The assignments are challenging, but educational research shows that when students generate answers to novel problems (like those seen in the problem sets and synthesis questions), it requires higher-order thinking about previously learned material (e.g. from the readings). Recalling learned information strengthens the memory of that content and increases the ability to remember it later. By creating answers, you are actively engaging with the material and not simply receiving knowledge passively, which is often forgotten.

It is also important to know that even if you get the problem set answers incorrect on your initial try, you have still retrieved important knowledge, making connections between old and new information. Additionally, when errors are made initially, as long as those are corrected through feedback (from the video reviews), the errors are not learned. Learning should not be effortless and errorless, but corrective feedback is a necessary step. Embrace the difficulties in the class knowing that they are solidifying your neuroscience knowledge.

The National Research Council’s Framework for K-12 Science Education, a recent document outlining a research-based approach toward facilitating a coherent, in-depth understanding of the sciences, outlined scientific practices that a science education should teach. This class focuses on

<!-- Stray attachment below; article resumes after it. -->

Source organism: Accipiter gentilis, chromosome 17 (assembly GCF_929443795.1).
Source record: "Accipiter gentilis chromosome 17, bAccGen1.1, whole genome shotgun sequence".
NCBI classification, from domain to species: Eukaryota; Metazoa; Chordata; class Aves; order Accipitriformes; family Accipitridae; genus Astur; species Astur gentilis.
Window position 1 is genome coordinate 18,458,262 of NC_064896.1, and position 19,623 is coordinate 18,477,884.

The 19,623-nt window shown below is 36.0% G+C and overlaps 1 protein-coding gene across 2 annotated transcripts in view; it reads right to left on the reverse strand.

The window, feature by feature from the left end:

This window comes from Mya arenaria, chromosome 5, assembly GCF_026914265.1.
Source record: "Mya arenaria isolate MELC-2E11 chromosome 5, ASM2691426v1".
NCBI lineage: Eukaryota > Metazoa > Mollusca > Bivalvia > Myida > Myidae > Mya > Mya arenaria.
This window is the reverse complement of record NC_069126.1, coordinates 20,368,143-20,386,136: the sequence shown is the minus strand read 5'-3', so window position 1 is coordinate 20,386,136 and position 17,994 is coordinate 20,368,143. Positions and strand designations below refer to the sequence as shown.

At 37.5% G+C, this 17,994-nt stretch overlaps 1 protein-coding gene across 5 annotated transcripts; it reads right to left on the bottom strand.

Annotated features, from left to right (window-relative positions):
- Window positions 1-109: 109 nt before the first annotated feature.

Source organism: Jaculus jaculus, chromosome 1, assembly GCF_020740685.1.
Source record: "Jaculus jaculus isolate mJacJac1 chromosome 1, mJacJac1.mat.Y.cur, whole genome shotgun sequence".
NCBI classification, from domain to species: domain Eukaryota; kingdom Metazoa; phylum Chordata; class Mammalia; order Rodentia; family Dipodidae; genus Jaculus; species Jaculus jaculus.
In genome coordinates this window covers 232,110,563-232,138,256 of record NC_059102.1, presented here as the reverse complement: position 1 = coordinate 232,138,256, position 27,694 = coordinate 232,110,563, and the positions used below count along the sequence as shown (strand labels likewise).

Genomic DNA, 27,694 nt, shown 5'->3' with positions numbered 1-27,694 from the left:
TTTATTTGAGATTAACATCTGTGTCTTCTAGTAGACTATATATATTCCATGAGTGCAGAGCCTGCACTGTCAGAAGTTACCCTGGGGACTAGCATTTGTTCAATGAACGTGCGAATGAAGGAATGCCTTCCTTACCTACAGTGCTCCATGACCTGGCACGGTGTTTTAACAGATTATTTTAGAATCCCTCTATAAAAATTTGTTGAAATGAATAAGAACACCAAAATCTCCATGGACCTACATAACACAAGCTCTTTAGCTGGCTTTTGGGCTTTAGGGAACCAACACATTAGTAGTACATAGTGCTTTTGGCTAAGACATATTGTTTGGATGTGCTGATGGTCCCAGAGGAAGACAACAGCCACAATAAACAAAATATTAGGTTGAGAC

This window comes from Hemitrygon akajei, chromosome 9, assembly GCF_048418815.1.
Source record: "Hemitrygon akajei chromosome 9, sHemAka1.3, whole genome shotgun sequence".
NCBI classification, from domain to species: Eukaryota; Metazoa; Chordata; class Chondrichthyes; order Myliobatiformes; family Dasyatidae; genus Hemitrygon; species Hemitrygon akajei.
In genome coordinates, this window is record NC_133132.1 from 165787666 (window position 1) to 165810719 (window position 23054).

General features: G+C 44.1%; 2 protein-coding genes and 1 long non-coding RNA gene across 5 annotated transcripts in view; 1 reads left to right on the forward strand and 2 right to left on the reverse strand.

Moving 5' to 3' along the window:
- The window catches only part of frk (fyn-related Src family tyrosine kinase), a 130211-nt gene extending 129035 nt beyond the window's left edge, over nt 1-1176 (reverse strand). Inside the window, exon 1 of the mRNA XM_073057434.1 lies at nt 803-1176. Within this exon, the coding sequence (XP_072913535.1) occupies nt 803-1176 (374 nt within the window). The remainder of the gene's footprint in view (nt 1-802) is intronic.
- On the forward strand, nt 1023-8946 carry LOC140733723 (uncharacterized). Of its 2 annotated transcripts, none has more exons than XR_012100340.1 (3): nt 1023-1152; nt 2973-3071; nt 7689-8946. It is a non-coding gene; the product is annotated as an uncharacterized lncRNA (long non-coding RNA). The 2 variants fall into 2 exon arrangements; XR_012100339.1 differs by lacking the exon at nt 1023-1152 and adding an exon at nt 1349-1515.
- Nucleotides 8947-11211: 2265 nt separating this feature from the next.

• Analyzing and interpreting data
  • Constructing explanations
  • Obtaining, evaluating, and communicating information
  • Engaging in argument from evidence

Finally, the National Association of Colleges and Employers determined a few of the top skills employers look for in college graduates are a) problem solving skills, b) teamworking skills, and c) communication skills. In this course, you will work to practice and improve these skills so that you can be confident and capable in your critical thinking abilities as you move forward in your education and future careers. Content knowledge is important and necessary, but these skills are essential for a successful scientific career, whether in health care, academia, government, or industry.

Commercialized Lecture Notes

Students may not post recordings or other course materials online or distribute them to anyone not enrolled in the class without the advance written permission of the course instructor and, if applicable, any students whose voice or image is included in the recordings. Please see Course Policies for more information.

Weekly Content and Assignments

In the Class Team, each Unit will have the following components:

  • Learning Objectives
  • Checklist
  • Reading assignment
  • Case study
  • Textbook questions
  • Problem set
  • Synthesis questions
  • Help forum
  • Answer videos for the problem sets and synthesis questions

Learning Objectives

Location: Learning Objective Tab in each Unit Channel

The learning objectives outline the tasks you should be able to complete in preparation for the Exams. They are not part of the assignments. There is nothing to submit for a grade, but it is highly recommended that you use the learning objectives to test your knowledge as you study.

Checklist

Location: Checklist Tab in each Unit Channel

Use the checklists to make sure you are completing all the required work for the unit. You can download the document to check off each item.